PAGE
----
SW - can't disagree with that can we. But we would have an answer if instead of raising interst rates we were discussing unwinding QE. but we are not, the Bank of England do not even have a plan.

DJK said...

Re pensions: "The Tories screwed up. Day one they should have put that debt on the books." If you put the NPV of future liabilities 'on the books' then you should do the same to future income (taxes). It's not clear if the national debt would go up or down as a result. I suppose it depends on how creative you want to be. Employer pensions are a different matter as they are deferred salary --- already paid out --- that is being held in trust.

DJK said...

I quite like the sound of nationalising the railways. There are good precedents: TfL and East Coast when it was between franchise operators. Not to mention the fact that the railways as a whole now consume far more subsidy than they ever did in BR days.

Nationalise utilities? Well maybe, if we could get back the Victorian idea of municipal enterprise (Alderman Foodbotham etc.)

Nationalise the banks? Well they do get a huge implicit subsidy so the creation of a state owned utility banking system makes a lot of sense.

Really, what's not to like here? The Sunday Telegraph had a headline saying that Gove said that Corbyn would leave Britain's armed forces "toothless". But hasn't Dave done that already?

visceral said...

Funny thing is the QE genie is out the bottle, nothing can be done to stop it. Banker's QE, People's QE little difference.

CU: good luck unwinding it (QE) - that's a funny one - you should try stand up :-)

A FRB / debt based money system such as ours where 92%+ of "money" is bank credit the only thing underwriting the value is our own "sweat equity" - debt slavery if you prefer. Now that makes the power of money creation an awesome one, I am not sure if either private banks or government deserve that power.

Pandora's box has already been opened - too late. If money can be printed and the markets not react (or be rigged)- as has occured in the last 7 years then why not invest in infrastructure? No one is seriously contending that we've had functioning markets during this time are they? Price dicovery, rational markets, my ar**.

As with most Corbyn articles lots of heat and little light - and I don't even support the bloke.

MyI'veSaidItBeforeName said...

Corbyn is the result of the same impetus that brought UKIP to the fore - the 2008 crash and the continuing fuckup that masquerades as an economy since.

The people arent stupid. They might not understand the minutiae of economic policy or the utterings of the politicians or the wonkers but they know the economy is severely out of balance. They also know it cannot stay this way.

There is nothing surprising in this win or in the inevitable Labour landslide/massive increase (depending on the area, obviously) at the next by-election.

Wildgoose said...

Limited QE would have been fine, but we haven't had limited QE.

RBS was bankrupt. The Government should have declared as such, implying the shareholders and bond holders would lose everything. Having done that they should then have forcibly converted the bond holders into shareholders in a Debt-for-Equity swap, thereby instantly repairing the balance sheet. No taxpayer involvement required.

Electro-Kevin said...

DJK - The railways were nationalised in WW2.

Why ?

Because it was the most efficient way to run it during a time of crisis. As it happens privatisation was the best thing to happen to me.

Anonymous said...


You are mixing your Requirements: It was NOT the most efficient way to run the railways; it was the best way to achieve a given objective with the requirement that the marginal cost of failure was extreme [troops not arriving when/where needed].

CityUnslicker said...

Visceral - oh dear. That is woolly thinking. Whilst I can agree that QE can be used irresponsibly - hence my pointing at China to use a practical example.

What are you suggesting Vicceral then? The replacement of fiat money - really....wher ewould you go with that idea...back to Gold?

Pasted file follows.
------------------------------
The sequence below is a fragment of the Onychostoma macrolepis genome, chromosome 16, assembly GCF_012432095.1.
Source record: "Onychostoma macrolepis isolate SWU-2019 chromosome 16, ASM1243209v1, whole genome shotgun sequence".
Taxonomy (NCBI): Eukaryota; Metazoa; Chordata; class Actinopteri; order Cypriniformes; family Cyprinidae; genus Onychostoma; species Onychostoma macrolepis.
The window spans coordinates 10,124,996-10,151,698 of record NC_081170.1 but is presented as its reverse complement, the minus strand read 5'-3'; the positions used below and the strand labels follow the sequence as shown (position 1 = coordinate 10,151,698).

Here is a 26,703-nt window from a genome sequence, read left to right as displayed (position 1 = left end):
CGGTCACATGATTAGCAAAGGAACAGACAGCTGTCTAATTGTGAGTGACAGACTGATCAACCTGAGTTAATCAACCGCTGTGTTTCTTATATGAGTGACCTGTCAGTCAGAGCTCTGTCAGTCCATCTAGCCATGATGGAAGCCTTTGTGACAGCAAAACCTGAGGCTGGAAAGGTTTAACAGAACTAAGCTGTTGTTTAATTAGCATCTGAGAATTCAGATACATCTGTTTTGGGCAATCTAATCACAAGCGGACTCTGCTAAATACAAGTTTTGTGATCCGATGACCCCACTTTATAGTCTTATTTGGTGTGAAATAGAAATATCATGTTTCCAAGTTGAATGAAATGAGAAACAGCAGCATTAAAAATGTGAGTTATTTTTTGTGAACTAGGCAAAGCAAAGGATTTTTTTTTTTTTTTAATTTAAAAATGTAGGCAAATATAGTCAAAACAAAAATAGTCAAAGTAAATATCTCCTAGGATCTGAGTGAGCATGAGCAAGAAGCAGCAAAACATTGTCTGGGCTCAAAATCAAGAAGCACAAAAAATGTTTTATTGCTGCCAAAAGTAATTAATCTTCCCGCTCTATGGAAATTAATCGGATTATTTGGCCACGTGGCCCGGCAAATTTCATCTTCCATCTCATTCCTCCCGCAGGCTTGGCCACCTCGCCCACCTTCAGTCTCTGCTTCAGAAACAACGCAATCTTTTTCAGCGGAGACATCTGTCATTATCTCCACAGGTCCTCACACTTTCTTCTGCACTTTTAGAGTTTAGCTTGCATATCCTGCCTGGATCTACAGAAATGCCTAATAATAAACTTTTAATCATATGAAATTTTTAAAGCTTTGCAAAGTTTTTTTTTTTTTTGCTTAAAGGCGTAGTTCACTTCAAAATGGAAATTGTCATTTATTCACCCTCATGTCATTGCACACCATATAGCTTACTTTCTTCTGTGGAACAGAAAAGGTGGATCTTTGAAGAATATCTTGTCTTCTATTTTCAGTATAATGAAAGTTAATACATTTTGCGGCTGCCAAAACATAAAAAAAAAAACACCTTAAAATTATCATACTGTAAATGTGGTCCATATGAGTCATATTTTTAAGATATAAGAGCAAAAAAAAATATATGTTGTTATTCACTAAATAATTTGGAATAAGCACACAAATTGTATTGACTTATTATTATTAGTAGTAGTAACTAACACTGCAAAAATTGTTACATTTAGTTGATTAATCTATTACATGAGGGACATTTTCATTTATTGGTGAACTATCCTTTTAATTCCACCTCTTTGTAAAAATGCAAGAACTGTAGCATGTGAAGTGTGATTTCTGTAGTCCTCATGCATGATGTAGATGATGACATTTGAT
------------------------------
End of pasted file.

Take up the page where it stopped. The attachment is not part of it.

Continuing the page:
Or are you suggesting now it is a bit broken we break it completely just to see what happens...barking.

Electro-Kevin said...

Anon 19.37

It was also done at a lower cost than the private market could bear. Though admittedly, the railways were worn out through lack of re-investment by the end of the war.

Since privatisation subsidies to the railways have rocketed. Many of us said this was going to be expensive and it is no surprise to see it so.

When the stakes were so high nationalisation was the only option. It ensured that critical timings and delivery targets were met over a large network on a tight budget.

Electro-Kevin said...
This comment has been removed by the author.
Electro-Kevin said...

... also - the nationalised railway could be relied upon to work in the national interest.

Whatever a privately run organisation may be (and I'm not a socialist by any stretch) companies run along those lines are not run patriotically unless it is profitable to do so - usually for purposes of marketing.

Lord Blagger said...

nationalised railway could be relied upon to work in the national interest.


Network rail is nationalised. Is it working in the national interest?

The 2014-15 accounts for Network rail are out.

Page 15

Managing interest and foreign
exchange risk
Network Rail manages its interest and foreign
exchange risk by using derivative financial
instruments (hedges). This is particularly
important for Network Rail because, for
example, a one per cent movement in
interest rates would cause at least £350m
of fluctuation in interest costs.
The group measures its hedges for
accounting purposes at their market value as
required by International Financial Reporting
Standards. A market value is determined by
comparing the original value of the hedges
against the current market rate.
We do not intend to trade these hedges,
but use them to minimise our financial risks.
As long as the hedges are economically
effective (ie, that they offset changes in
the cost of existing and/or future loans),
their value at any point in time should not
be a key focus when assessing the group’s
By qualifying to use hedge accounting rules
we match gains or losses in the market value
of hedges to fluctuations in the hedged item
(ie, the loans). These losses on debt and
derivatives valuations taken through the
income statement were £41m (£304m gain
in 2013/14). In addition, £942m of reduction
in the value of interest rate swaps, used to
control the cost of future borrowings, was
posted to the hedge reserve as statistically
effective cash flow hedges.

In other words, tehy are playing the market and lost 942 million pounds on trading.